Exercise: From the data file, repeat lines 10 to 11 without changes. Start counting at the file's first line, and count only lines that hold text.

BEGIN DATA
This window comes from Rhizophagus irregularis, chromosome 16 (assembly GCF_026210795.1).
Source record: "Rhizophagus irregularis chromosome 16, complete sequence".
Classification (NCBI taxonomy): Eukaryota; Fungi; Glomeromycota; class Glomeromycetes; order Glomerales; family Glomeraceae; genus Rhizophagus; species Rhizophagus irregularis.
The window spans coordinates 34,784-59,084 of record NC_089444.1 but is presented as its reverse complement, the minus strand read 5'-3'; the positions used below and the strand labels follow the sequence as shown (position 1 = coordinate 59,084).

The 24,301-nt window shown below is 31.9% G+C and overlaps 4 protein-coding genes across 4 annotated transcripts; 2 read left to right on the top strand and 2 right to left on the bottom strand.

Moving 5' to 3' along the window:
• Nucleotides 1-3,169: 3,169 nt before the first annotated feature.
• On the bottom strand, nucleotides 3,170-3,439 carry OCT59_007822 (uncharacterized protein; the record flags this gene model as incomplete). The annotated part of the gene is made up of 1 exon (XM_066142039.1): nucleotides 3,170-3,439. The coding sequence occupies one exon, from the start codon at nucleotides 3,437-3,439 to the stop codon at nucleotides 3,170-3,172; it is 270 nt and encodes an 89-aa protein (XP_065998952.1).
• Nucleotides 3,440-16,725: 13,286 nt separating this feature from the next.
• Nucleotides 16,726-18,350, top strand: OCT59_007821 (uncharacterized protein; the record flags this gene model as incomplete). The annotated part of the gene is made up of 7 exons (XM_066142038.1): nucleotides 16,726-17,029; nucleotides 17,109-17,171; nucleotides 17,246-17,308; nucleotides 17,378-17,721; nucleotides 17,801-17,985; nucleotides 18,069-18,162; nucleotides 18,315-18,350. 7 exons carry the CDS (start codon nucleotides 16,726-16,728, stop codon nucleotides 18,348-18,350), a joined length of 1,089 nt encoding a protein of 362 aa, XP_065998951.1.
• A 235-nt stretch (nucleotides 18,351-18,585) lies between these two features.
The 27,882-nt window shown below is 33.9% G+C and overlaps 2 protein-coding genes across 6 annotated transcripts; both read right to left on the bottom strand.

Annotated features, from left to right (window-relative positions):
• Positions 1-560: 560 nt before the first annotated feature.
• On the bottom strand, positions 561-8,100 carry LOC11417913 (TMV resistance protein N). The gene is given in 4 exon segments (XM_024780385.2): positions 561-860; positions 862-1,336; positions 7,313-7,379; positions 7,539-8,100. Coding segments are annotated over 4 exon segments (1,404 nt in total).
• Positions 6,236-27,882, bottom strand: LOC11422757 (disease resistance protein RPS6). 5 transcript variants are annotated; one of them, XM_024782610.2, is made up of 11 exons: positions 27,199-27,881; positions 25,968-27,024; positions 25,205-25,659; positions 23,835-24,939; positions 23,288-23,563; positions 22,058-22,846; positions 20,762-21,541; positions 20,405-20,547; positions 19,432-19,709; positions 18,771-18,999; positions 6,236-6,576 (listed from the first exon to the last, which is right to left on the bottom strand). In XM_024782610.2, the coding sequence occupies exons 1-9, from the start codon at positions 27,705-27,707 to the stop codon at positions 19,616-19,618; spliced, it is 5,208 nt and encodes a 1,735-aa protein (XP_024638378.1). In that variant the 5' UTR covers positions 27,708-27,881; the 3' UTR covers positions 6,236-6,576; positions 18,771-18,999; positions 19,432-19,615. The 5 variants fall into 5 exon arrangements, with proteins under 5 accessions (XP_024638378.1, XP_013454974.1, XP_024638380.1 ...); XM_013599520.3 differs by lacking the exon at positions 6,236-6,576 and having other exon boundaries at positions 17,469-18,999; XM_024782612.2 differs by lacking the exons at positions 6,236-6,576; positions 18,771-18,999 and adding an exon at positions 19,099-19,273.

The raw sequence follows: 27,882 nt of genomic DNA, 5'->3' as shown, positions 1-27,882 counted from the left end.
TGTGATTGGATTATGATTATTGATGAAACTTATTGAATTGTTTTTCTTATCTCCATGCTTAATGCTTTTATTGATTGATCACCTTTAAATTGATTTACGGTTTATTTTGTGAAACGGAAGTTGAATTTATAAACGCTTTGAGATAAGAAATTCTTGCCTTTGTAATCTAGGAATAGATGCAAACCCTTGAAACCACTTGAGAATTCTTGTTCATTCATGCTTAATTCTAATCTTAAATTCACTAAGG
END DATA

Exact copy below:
• Nucleotides 16,726-18,350, top strand: OCT59_007821 (uncharacterized protein; the record flags this gene model as incomplete). The annotated part of the gene is made up of 7 exons (XM_066142038.1): nucleotides 16,726-17,029; nucleotides 17,109-17,171; nucleotides 17,246-17,308; nucleotides 17,378-17,721; nucleotides 17,801-17,985; nucleotides 18,069-18,162; nucleotides 18,315-18,350. 7 exons carry the CDS (start codon nucleotides 16,726-16,728, stop codon nucleotides 18,348-18,350), a joined length of 1,089 nt encoding a protein of 362 aa, XP_065998951.1.
• A 235-nt stretch (nucleotides 18,351-18,585) lies between these two features.